Highly dissatisfied with the Union Budget,  Sunil Kumar, President, Travel Agents Association of India (TAAI), says tourism has been again been put on the back burner. “It is a big tragedy for an industry that has so much to offer many countries of the world. Wonder when India will consider this industry as an important economic success strategy.” Kumar reiterates that the budget does not meet up to the expectations of the industry, which has been projecting innovation with wide reforms and a more dynamic India. “There were expectations on Service Tax reliefs; boost to tourism sector; incentives for foreign exchange earnings, and these appear to have missed out. The income tax relief should have been on most classes, but is only done for lower slabs. The focus on Voluntary Disclosure is not too strategic and may not yield good results. Whatever must happen in the areas of travel, tourism and aviation, will not be dependent on this budget at all. In fact, the new 0.5% cess is going to add liability to all. The new budget has hardly any positive impact on our industry, which is sad,” he says. “For Travel industry to grow, especially during a time when the challenges are too many and the industry does require a boost, government must address the issues concerned, including sustainability. For this industry being a very large employer of people and generator of huge revenues for government in the form of taxes, government’s attention is rather disappointing,” Kumar added. Unless the government firmly reviews the challenges of all stakeholders in this industry, it will not be able to support the growth that is available in plenty. The TAAI President says …

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Nothing substantial for tourism

Guldeep Singh Sahni, President, Outbound Tour Operators Association of India (OTOAI), says the only positive point in the Budget is making non-functional airports operational. “It is a very neutral budget, and there is nothing in it for the tourism industry. The only positive point is that the government is considering making non-functional airports operational, which would give a boost to inbound tourism. However, nothing substantial is there for the travel industry,” he says.

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A ray of hope for domestic tourism

Rajan Sehgal, President (Northern Region), Travel Agents Association of India (TAAI), said, “There is hardly anything for the travel industry in this budget. The only positive thing in this Budget is that the Finance Minister has addressed the connectivity issue by saying that there are 160 airstrips in India which can be developed. Many small destinations are not easily accessible for tourists and this announcement would give fillip to domestic tourism. We are still waiting for more details. However, there is no direct mention of anything positive for the tourism industry.”

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Economic growth will boost tourism

Commenting on the General Budget 2016-17, Jyotsna Suri, immediate past president of FICCI, said, “Nothing for tourism this year, is it something new? Overall the budget this year was on infrastructure, rural development and spending on buildings. That is what is the need of the hour. This is going to increase the economy and that will somehow affect tourism altogether. Though we didn’t have much for tourism this time like last year I think if economy grows tourism will grow.”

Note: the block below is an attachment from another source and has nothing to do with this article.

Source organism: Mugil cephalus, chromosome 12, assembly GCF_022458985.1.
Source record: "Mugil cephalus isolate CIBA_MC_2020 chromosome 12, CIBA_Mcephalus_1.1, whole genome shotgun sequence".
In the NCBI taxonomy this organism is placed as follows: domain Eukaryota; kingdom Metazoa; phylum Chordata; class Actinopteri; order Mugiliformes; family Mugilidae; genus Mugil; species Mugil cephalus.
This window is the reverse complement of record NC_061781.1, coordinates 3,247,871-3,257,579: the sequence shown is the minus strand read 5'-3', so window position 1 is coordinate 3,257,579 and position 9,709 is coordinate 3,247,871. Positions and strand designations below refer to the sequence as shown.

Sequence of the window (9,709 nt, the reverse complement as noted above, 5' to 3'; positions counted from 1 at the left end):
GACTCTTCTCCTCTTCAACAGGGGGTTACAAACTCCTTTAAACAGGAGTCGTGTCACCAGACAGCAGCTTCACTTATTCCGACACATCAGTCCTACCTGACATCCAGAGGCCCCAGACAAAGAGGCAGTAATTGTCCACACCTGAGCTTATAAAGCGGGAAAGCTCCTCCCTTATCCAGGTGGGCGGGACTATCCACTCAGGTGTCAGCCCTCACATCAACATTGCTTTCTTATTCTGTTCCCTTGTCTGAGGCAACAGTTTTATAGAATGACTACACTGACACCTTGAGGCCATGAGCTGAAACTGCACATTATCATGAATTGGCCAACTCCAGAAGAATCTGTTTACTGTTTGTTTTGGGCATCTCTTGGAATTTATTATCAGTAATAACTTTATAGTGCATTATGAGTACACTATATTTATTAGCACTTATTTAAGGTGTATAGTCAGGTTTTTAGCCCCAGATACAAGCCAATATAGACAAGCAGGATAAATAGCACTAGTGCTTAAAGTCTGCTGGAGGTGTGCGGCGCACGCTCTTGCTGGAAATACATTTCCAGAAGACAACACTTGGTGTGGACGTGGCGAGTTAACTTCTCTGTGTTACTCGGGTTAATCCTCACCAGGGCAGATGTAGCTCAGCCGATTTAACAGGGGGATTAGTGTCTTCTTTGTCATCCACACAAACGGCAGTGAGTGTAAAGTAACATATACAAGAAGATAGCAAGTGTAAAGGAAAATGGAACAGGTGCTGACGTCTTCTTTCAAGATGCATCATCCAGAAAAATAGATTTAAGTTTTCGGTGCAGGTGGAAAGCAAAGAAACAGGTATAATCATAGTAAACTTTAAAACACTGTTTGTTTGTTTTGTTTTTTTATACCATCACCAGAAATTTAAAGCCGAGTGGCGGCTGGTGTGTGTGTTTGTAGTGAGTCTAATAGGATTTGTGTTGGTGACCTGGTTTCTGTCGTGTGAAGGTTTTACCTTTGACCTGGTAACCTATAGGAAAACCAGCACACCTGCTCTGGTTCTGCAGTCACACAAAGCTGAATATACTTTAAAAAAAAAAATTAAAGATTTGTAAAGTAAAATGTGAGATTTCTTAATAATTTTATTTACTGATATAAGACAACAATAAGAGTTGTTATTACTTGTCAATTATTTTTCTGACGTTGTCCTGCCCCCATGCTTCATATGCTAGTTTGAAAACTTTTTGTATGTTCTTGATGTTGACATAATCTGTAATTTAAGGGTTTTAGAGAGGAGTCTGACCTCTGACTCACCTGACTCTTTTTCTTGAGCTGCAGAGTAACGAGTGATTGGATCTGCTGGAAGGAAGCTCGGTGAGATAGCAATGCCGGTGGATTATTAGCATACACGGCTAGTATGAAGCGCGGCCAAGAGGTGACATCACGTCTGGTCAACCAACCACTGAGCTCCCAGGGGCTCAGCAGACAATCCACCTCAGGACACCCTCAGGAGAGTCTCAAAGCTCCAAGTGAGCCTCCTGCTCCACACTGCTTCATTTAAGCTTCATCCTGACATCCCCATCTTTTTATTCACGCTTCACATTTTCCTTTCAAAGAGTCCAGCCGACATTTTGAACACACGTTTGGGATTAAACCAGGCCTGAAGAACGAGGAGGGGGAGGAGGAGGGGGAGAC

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Minimal focus on aviation

Expressing disatisfaction over the Budget ’16, Conrad Clifford, Regional Vice President, Asia Pacific, International Air Transport Association (IATA), said, “The budget had a minimal focus on aviation. We hope the government will do a better job with the National Civil Aviation Policy. While the NCAP is a step in the right direction, there are areas of concern, especially where it adds costs to the industry or where it deviates from well-established global standards. We hope the government will address three priority areas – retract the 2 per cent Regional Connectivity Fund levy, abandon the plan to auction traffic rights, and allow AERA to perform its functions independently by not enshrining any ‘Till’ for airport charges in the Policy document.”

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Tax plagued tourism industry, ignored

Jyoti Kapur, President, ADTOI, says, “With the Finance Minister talking about old airstrips to be developed, we believe that it would result in boosting domestic and inbound tourism. With the Ek Bharat Shreshtha Bharat scheme, now in full swing the connectivity to remote areas will increase, and it looks like a positive approach for attracting tourists to destinations in India beyond just pilgrimage sites. Also, in the budget, the government has sanctioned a huge amount for developing infrastructure and Swacch Bharat, and we believe that this too will boost tourism within the country. Cleanliness is a huge issue in India and if that is tackled, it will do wonders for tourism. It is still to be seen how the government is going to initiate these programs. However, since nothing has been done about the taxes plaguing the industry, we are a bit disappointed. Domestic tourism in India is suffering despite the rupee being weak, owing to poor infrastructure, higher taxes and connectivity. While two of these things have been addressed, we would’ve been happier had the taxes been rationalised.